Is this the least ‘family friendly’ government ever?

Tim Horton and Howard Reed analyse the effect the budget will have on families, looking at whether this is the least 'family friendly' government ever.

By Tim Horton and Howard Reed

Analysis we published following last week’s budget looks at the impact of the coalition’s tax and benefit changes on low-income families with children. We look at the reforms that will take place by April 2012 and compare this to the system the coalition government inherited in April 2010.

One striking finding is that many single-earner families will be losers when you weigh up any gains from cuts to income tax and national insurance against losses from the VAT rise and cuts to tax credits and child benefit.

A key reason why single-earner families do worse from these reforms relative to two-earner families is that financial support is being switched from tax credits (which are paid to households) to income tax cuts (which are paid to individuals – and so give two-earner households double the support of single-earner households).

As the table below shows, one-child single-earner families earning £10,000 and over will all see their financial position deteriorate. For example, by April 2012, compared to April 2010:

• A one-child family with a single earner working full-time on the minimum wage (annual gross income: £12,000) will lose £79 a year;

• A one-child family with a single earner on £16,000 will lose £200 a year

Annual gross income (£)

Gain from income tax cut (£)

Gain/loss from NI changes (£)

Gain/loss from tax credit changes (£)

Loss from Child Benefit freeze (£)

Loss from VAT rise (£)

Total change in living standards (£)

             

10000

218

119

-139

-70

-147

-19

11000

218

109

-159

-70

-147

-49

12000

218

99

-179

-70

-147

-79

13000

218

89

-199

-70

-148

-109

14000

218

79

-219

-70

-148

-139

15000

218

69

-239

-70

-148

-169

16000

218

59

-259

-70

-148

-200

17000

218

49

-279

-70

-148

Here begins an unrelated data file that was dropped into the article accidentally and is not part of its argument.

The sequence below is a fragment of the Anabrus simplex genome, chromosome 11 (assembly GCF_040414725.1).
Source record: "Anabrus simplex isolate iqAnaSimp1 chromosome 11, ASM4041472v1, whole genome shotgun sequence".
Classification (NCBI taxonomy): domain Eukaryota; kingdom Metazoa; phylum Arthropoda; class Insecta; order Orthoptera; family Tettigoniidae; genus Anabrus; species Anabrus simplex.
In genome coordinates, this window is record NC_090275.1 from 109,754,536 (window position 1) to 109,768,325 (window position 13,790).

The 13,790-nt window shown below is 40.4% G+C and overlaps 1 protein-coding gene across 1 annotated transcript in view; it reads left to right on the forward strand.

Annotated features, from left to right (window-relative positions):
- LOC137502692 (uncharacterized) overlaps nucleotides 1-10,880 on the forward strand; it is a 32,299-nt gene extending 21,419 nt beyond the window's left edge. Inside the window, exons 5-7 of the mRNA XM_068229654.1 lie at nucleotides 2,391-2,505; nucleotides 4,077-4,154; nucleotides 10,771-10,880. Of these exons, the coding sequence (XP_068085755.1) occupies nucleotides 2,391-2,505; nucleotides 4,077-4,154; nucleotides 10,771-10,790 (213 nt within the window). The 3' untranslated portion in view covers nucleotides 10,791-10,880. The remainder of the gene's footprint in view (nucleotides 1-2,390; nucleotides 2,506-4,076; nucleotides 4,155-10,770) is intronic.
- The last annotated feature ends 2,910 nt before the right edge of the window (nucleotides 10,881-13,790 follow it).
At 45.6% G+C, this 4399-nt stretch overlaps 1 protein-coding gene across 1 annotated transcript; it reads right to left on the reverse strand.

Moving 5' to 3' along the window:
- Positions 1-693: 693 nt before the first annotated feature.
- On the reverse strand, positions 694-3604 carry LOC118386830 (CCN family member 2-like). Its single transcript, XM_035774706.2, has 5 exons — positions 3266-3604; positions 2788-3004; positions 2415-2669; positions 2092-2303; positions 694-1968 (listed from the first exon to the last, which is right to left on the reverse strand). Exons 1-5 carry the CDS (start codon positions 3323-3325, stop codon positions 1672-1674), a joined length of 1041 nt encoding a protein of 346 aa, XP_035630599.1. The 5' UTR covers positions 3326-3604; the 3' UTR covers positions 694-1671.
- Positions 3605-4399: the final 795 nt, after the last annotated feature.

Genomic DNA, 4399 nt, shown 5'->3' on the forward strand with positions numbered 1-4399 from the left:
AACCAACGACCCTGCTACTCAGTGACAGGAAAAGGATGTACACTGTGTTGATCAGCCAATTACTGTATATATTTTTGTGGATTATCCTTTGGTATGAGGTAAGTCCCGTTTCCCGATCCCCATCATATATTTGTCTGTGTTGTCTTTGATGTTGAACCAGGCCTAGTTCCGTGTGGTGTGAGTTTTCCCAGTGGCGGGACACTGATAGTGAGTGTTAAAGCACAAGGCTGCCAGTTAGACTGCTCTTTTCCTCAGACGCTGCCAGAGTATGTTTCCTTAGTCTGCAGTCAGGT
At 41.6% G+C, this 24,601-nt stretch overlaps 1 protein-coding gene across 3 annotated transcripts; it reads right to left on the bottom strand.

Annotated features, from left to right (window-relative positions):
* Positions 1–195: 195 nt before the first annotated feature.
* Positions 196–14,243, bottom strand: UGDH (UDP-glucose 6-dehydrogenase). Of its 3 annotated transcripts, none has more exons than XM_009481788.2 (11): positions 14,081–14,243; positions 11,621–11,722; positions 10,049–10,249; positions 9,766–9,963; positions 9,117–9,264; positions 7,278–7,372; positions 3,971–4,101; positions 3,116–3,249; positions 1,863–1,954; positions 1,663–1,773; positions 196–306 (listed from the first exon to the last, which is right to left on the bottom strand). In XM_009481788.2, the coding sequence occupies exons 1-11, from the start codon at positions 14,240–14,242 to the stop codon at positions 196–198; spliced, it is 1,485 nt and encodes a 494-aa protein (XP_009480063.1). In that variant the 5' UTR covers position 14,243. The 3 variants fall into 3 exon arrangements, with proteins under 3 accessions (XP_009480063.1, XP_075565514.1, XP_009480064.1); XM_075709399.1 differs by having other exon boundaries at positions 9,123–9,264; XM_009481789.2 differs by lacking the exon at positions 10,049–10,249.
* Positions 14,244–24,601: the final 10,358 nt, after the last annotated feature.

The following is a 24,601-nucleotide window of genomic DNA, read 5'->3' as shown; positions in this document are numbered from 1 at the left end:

-230

18000

218

39

-299

-70

-148

-260

19000

218

29

-319

-70

-149

-290

20000

218

19

-339

-70

-149

-320

21000

218

9

-359

-70

-149

-350

22000

218

-1

-379

-70

-149

-381

23000

218

-11

-399

-70

-149

-411

Note that we have calculated the loss from VAT by assuming that households spend 50 per cent of their disposable income on VAT-able goods; other estimates of losses from VAT have been even larger than this.

Losses from the coalition’s major tax and benefit changes by April 2012 (compared to April 2010) for low-income single-earner families with one child. (All these figures are expressed in this year’s prices and take into account the effect of RPI inflation on tax & NICs thresholds and on benefit and tax credit rates – given RPI indexation was the default in April 2010.)

A further point about the coalition’s reforms is that by switching support from tax credits (mostly paid to households with children) to income tax cuts (paid to households both with and without children), the government are also shifting support away from families with children and towards families without children (many of whom gain from these reforms). This is essentially beginning to unwind Labour’s significant increases in financial support for families with children.

All of which leads us to pose a question; given that these huge cuts to tax credits and child benefit come on top of cuts to Sure Start and moves to scale back flexible working rights; is this the least family-friendly government ever?

Like this article? Sign up to Left Foot Forward's weekday email for the latest progressive news and comment - and support campaigning journalism by making a donation today.